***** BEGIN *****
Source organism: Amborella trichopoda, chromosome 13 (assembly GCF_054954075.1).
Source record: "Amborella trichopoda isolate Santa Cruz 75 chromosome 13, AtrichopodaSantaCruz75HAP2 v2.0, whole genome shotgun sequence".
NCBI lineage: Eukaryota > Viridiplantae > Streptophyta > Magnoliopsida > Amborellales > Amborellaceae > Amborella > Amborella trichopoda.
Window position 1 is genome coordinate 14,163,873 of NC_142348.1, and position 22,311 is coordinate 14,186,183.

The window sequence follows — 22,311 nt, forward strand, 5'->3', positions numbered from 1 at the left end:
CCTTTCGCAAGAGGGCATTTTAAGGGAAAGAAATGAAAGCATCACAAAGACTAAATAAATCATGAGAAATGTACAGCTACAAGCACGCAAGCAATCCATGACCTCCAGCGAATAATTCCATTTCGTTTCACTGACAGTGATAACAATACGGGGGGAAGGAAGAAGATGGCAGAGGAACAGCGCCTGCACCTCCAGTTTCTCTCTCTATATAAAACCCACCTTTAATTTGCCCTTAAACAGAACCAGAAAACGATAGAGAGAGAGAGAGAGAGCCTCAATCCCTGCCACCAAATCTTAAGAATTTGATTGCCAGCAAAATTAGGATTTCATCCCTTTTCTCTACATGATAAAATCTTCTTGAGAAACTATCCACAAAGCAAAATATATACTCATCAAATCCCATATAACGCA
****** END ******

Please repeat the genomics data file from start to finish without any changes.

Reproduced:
Source organism: Amborella trichopoda, chromosome 13 (assembly GCF_054954075.1).
Source record: "Amborella trichopoda isolate Santa Cruz 75 chromosome 13, AtrichopodaSantaCruz75HAP2 v2.0, whole genome shotgun sequence".
NCBI lineage: Eukaryota > Viridiplantae > Streptophyta > Magnoliopsida > Amborellales > Amborellaceae > Amborella > Amborella trichopoda.
Window position 1 is genome coordinate 14,163,873 of NC_142348.1, and position 22,311 is coordinate 14,186,183.

The window sequence follows — 22,311 nt, forward strand, 5'->3', positions numbered from 1 at the left end:
CCTTTCGCAAGAGGGCATTTTAAGGGAAAGAAATGAAAGCATCACAAAGACTAAATAAATCATGAGAAATGTACAGCTACAAGCACGCAAGCAATCCATGACCTCCAGCGAATAATTCCATTTCGTTTCACTGACAGTGATAACAATACGGGGGGAAGGAAGAAGATGGCAGAGGAACAGCGCCTGCACCTCCAGTTTCTCTCTCTATATAAAACCCACCTTTAATTTGCCCTTAAACAGAACCAGAAAACGATAGAGAGAGAGAGAGAGAGCCTCAATCCCTGCCACCAAATCTTAAGAATTTGATTGCCAGCAAAATTAGGATTTCATCCCTTTTCTCTACATGATAAAATCTTCTTGAGAAACTATCCACAAAGCAAAATATATACTCATCAAATCCCATATAACGCA